The first objective of the study was to assess the risk factors of osteoporosis in the rural pre-menopausal women. As per the non-modifiable risk factors, the age and sex, all study participants were at risk of osteoporosis, as they were all women in the age group of 40–50. It is well established that major proportion of Indian women between the ages of 30 and 60 have various stages of osteoporosis.[8],[14],[15] It is also known that low BMI is associated with increased risk of osteoporosis.[16] In this study, only 12.72% were underweight which denoted that the number at risk for osteoporosis in the study group was less as per this modifiable risk factor. The other risk factors that were examined in this study included calorie and calcium intake and physical activity. Majority (85.64%) of women took 1000–1900 kcal/day and 45.45% of women had calcium intake of 310–400 mg/day [Table 1]. The mean calorie and calcium intake by the women were 1630.81 kcal/day and 310 mg/day which was much less than the daily requirement of a minimum 1900 calories and 600 g of calcium. Calcium supplements were not consumed by 77.27% of the study participants. The Indian Council of Medical Research has projected that many Indian women's diet do not meet the daily calcium requirement of 600 mgs of calcium[17] which is also proved to be true in this study participants. Low calcium intake is a major risk factor for low bone mineral density in pre-menopausal women leading to osteoporosis.[18] Therefore, it is suggested that the women in this study are at risk of osteoporosis. The study findings also showed some women (29.41%) were taking a calcium supplement which was not accounted for in the total calcium intake. This can have implications for the study. Although women in this study had low calorie intake, with respect to their BMI most were in the overweight (10%), obese I (43.64%) or obese II (11.82%) category. Poor nutrition leading to low body weight is an important risk factor for osteoporosis. However, in this study, their calorie intake was low, but the BMI of most women was high. Positive correlation has been found between BMI and BMD which gives a positive connotation for the study group women.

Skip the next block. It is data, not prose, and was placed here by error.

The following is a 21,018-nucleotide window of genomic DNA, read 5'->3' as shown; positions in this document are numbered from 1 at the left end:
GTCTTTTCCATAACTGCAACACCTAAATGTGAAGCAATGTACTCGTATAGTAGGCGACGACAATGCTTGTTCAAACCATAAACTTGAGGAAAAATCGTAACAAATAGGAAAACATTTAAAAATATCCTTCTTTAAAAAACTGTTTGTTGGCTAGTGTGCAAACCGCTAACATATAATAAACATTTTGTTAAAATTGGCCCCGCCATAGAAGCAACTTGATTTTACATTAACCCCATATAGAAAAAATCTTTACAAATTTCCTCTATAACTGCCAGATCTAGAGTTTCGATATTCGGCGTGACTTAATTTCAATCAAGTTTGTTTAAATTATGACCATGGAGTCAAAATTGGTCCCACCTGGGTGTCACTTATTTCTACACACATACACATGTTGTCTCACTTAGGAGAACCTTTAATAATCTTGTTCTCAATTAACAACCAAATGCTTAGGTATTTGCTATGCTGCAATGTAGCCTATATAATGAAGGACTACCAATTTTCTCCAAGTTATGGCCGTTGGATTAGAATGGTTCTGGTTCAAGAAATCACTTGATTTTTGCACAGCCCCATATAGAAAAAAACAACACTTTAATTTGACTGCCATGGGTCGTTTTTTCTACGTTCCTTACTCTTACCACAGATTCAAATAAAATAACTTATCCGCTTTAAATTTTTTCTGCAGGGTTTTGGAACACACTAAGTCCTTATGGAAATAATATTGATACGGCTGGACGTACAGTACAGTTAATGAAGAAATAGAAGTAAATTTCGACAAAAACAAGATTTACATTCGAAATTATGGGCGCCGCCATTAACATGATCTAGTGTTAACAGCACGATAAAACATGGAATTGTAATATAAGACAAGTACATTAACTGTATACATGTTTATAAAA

Table 1: Distribution of pre.menopausal women based on body mass index and intake of calorie and calcium

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With regard to physical activity, it was found that all the participants were involved in domestic and garden-related activities, but only 30% of women were involved in job-related physical activity. Studies conducted by Prince et al.[19] showed that the addition of an exercise regimen incorporating weight-bearing exercises was necessary to achieve beneficial effects of calcium supplementation on femoral neck BMD in young post-menopausal women. In a meta-analysis of 17 exercise trials, Specker[20] concluded that the beneficial effects of exercise on bone mass were only realised if calcium consumption was high, suggesting a synergistic action of calcium and exercise. Although the women in the study had inadequate calcium intake, their physical activity levels were quite high which may contribute to differing consequences. Sociocultural factors related to food intake, activity and exercise may also have to be explored.

In the current study, using FRAX® algorithms, the 10-year probability of fracture was predicted based on selected clinical factors. [Figure 1] shows distribution of pre-menopausal women based on 10-year probability of major osteoporotic fractures. Majority (92.73%) of the women had only 1%–2% of 10-year probability of major osteoporotic fracture risk and 95.45% had <0.5% of 10-year probability of major hip fracture risk, as per the risk factors such as previous fracture, family history of fracture, intake of glucocorticoids and BMI [Figure 1]. This study finding reveals that only 3 (2.73%) women had previous history of fracture. Family history of fracture was positive for 2 (1.82%) and only 2 (1.82%) were on glucocorticoids. The normal or high BMI in most women in this study and minimal presence of other risk factors might have contributed to the low 10-year probability of osteoporotic fracture risk.
Figure 1: Distribution of pre-menopausal women based on 10-year probability of major osteoporotic fracture and major hip fracture.

Click here to view